Massachusetts Cannabis Control Commissioner Kay Doyle is to step down next month in order to work in the private sector.
Doyle began a three-year term in September 2017 after completing a stint as primary counsel to the state’s medical marijuana program. She led the drafting of Massachusetts’ first adult-used cannabis regulations and chaired the Energy and Environment Workgroup as it sought to set groundbreaking standards for cannabis cultivation. “I am sad to leave, but very excited about the work I will be doing in the future, and I am confident that the Commission will continue to regulate adult use and medical use of cannabis in a manner that focuses on public health, safety, equity, and sustainability,” said Doyle.
She graduated from Boston University School of Law in 1996 and worked as an Attorney before becoming Deputy General Counsel for the Massachusetts Department of Public Health in 2013. Colleagues praised her work ethic, intelligence and foresight during her time at the CCC, and said her regulatory experience has been invaluable.
The Commission is currently caught in the crossfire after Gov. Charlie Baker ordered all recreational marijuana stores to close during the coronavirus lockdown. Medical marijuana dispensaries were allowed to remain open, as were liquor stores, after they were both deemed “essential”.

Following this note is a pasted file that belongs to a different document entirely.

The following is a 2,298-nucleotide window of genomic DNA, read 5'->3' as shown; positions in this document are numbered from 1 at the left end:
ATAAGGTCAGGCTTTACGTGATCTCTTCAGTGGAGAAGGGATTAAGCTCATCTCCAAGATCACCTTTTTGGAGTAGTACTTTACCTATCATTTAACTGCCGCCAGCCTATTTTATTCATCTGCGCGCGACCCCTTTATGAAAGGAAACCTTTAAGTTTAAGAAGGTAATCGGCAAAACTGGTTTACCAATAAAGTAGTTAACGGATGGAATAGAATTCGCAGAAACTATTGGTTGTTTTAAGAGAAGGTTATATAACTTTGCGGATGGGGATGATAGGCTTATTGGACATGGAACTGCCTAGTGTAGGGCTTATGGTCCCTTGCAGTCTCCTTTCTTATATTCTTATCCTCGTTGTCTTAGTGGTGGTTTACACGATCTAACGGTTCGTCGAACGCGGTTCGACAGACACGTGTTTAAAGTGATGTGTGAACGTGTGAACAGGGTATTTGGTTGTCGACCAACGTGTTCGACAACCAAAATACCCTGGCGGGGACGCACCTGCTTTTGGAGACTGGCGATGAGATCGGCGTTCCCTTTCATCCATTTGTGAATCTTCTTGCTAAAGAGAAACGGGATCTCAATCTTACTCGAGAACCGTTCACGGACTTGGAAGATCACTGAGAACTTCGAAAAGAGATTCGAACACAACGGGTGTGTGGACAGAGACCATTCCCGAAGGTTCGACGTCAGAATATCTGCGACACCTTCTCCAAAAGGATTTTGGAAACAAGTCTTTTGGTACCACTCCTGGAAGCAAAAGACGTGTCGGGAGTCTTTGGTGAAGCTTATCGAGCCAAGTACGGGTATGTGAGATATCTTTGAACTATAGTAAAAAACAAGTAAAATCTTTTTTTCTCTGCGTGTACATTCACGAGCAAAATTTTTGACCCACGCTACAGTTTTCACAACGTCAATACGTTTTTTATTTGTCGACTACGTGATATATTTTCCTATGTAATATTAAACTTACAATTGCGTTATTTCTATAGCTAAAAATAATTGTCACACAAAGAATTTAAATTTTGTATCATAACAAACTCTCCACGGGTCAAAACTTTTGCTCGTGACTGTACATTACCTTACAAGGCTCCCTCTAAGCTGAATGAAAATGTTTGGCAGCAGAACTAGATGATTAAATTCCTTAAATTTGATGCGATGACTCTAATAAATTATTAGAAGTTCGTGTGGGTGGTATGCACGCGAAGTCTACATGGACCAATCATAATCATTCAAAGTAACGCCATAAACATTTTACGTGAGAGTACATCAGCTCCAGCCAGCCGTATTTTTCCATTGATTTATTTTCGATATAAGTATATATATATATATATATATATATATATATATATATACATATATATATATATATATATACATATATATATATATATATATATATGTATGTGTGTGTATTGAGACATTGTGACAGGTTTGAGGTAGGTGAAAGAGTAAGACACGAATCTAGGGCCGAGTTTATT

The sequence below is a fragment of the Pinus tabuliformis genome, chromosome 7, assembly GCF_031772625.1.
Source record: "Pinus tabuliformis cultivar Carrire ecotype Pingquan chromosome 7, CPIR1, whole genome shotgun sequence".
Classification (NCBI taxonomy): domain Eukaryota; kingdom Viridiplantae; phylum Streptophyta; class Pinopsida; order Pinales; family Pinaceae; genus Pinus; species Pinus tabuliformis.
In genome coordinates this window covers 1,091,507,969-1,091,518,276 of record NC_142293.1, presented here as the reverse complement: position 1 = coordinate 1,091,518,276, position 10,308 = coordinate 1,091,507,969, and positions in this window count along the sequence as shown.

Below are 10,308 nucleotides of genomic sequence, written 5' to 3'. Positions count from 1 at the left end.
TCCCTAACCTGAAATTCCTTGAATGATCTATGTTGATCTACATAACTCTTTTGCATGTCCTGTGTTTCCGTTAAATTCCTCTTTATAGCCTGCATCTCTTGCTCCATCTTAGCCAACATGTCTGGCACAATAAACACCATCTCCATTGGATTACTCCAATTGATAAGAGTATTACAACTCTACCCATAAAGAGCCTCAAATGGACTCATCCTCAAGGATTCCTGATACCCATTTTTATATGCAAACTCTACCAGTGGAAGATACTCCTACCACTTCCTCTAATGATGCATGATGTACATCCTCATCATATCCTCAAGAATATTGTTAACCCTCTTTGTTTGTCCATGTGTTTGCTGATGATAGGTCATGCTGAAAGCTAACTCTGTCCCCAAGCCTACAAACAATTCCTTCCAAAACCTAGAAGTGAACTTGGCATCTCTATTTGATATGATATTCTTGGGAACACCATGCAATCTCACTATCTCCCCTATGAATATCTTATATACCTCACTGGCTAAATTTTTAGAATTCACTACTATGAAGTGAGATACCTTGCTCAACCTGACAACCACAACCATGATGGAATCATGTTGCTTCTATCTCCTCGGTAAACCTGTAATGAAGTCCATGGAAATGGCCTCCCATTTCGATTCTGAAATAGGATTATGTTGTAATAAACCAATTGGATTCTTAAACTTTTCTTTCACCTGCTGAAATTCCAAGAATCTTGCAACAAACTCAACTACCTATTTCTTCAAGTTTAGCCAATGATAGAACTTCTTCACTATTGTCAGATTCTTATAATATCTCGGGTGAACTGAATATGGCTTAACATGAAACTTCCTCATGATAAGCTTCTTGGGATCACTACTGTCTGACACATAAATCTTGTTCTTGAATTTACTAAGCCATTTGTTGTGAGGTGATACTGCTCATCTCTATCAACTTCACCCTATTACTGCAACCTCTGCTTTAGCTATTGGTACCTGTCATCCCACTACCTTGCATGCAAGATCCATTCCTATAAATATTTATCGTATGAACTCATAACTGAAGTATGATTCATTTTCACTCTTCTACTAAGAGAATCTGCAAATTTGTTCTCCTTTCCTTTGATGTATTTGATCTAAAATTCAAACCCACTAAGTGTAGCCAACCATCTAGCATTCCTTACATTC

Cannabis stores were ordered to close as Baker said they attract too many out of state shoppers, which risks spreading the virus. Dispensary owners have filed a lawsuit against Baker, lawmakers have pressured him to reverse the decision and military veterans are campaigning for a reversal of his decision, but Baker said reopening adult-use marijuana stores during the lockdown is a non-starter.
Cannabis advocates have now asked political leaders to request an advisory opinion from Attorney General Maura Healey on Baker’s decision. They say the situation is devastating for the business owners. They have little cash flow, so they may fold.
Vets say they are reluctant to sign up for medical marijuana cards because cannabis is illegal at a federal level and they fear losing their benefits. They rely on adult-use purchases, and argue that the decision has jeopardized their health.
However, medical marijuana patient registrations have surged across the state since Baker’s order, and recreational dispensaries are now permitted to sell inventory to medical marijuana dispensaries.
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